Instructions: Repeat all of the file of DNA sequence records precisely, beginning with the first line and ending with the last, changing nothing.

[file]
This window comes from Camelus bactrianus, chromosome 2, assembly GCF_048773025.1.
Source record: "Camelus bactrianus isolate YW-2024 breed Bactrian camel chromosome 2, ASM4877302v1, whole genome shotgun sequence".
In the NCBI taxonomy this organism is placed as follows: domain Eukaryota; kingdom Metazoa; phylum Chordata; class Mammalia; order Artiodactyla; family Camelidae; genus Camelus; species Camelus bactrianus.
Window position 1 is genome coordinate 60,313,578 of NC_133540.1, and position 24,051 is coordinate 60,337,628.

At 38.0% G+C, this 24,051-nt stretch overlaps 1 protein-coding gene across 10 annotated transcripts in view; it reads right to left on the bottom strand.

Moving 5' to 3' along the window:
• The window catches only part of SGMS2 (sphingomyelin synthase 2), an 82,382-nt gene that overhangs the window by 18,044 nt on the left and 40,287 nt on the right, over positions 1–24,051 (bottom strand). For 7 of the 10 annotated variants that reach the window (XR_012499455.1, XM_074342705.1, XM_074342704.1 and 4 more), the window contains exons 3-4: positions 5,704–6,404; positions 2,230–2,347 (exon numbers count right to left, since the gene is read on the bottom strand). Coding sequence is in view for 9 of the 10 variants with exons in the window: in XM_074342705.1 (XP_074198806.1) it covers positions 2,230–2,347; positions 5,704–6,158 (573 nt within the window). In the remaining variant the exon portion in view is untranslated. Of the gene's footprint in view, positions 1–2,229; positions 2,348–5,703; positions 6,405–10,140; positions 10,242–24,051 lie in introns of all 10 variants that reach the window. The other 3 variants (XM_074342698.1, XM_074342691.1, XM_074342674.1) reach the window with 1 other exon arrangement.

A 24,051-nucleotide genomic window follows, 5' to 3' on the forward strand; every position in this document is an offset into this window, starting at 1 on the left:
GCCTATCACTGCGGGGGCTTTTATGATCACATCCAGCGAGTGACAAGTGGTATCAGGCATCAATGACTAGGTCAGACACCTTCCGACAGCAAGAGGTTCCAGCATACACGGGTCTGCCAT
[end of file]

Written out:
This window comes from Camelus bactrianus, chromosome 2, assembly GCF_048773025.1.
Source record: "Camelus bactrianus isolate YW-2024 breed Bactrian camel chromosome 2, ASM4877302v1, whole genome shotgun sequence".
In the NCBI taxonomy this organism is placed as follows: domain Eukaryota; kingdom Metazoa; phylum Chordata; class Mammalia; order Artiodactyla; family Camelidae; genus Camelus; species Camelus bactrianus.
Window position 1 is genome coordinate 60,313,578 of NC_133540.1, and position 24,051 is coordinate 60,337,628.

At 38.0% G+C, this 24,051-nt stretch overlaps 1 protein-coding gene across 10 annotated transcripts in view; it reads right to left on the bottom strand.

Moving 5' to 3' along the window:
• The window catches only part of SGMS2 (sphingomyelin synthase 2), an 82,382-nt gene that overhangs the window by 18,044 nt on the left and 40,287 nt on the right, over positions 1–24,051 (bottom strand). For 7 of the 10 annotated variants that reach the window (XR_012499455.1, XM_074342705.1, XM_074342704.1 and 4 more), the window contains exons 3-4: positions 5,704–6,404; positions 2,230–2,347 (exon numbers count right to left, since the gene is read on the bottom strand). Coding sequence is in view for 9 of the 10 variants with exons in the window: in XM_074342705.1 (XP_074198806.1) it covers positions 2,230–2,347; positions 5,704–6,158 (573 nt within the window). In the remaining variant the exon portion in view is untranslated. Of the gene's footprint in view, positions 1–2,229; positions 2,348–5,703; positions 6,405–10,140; positions 10,242–24,051 lie in introns of all 10 variants that reach the window. The other 3 variants (XM_074342698.1, XM_074342691.1, XM_074342674.1) reach the window with 1 other exon arrangement.

A 24,051-nucleotide genomic window follows, 5' to 3' on the forward strand; every position in this document is an offset into this window, starting at 1 on the left:
GCCTATCACTGCGGGGGCTTTTATGATCACATCCAGCGAGTGACAAGTGGTATCAGGCATCAATGACTAGGTCAGACACCTTCCGACAGCAAGAGGTTCCAGCATACACGGGTCTGCCAT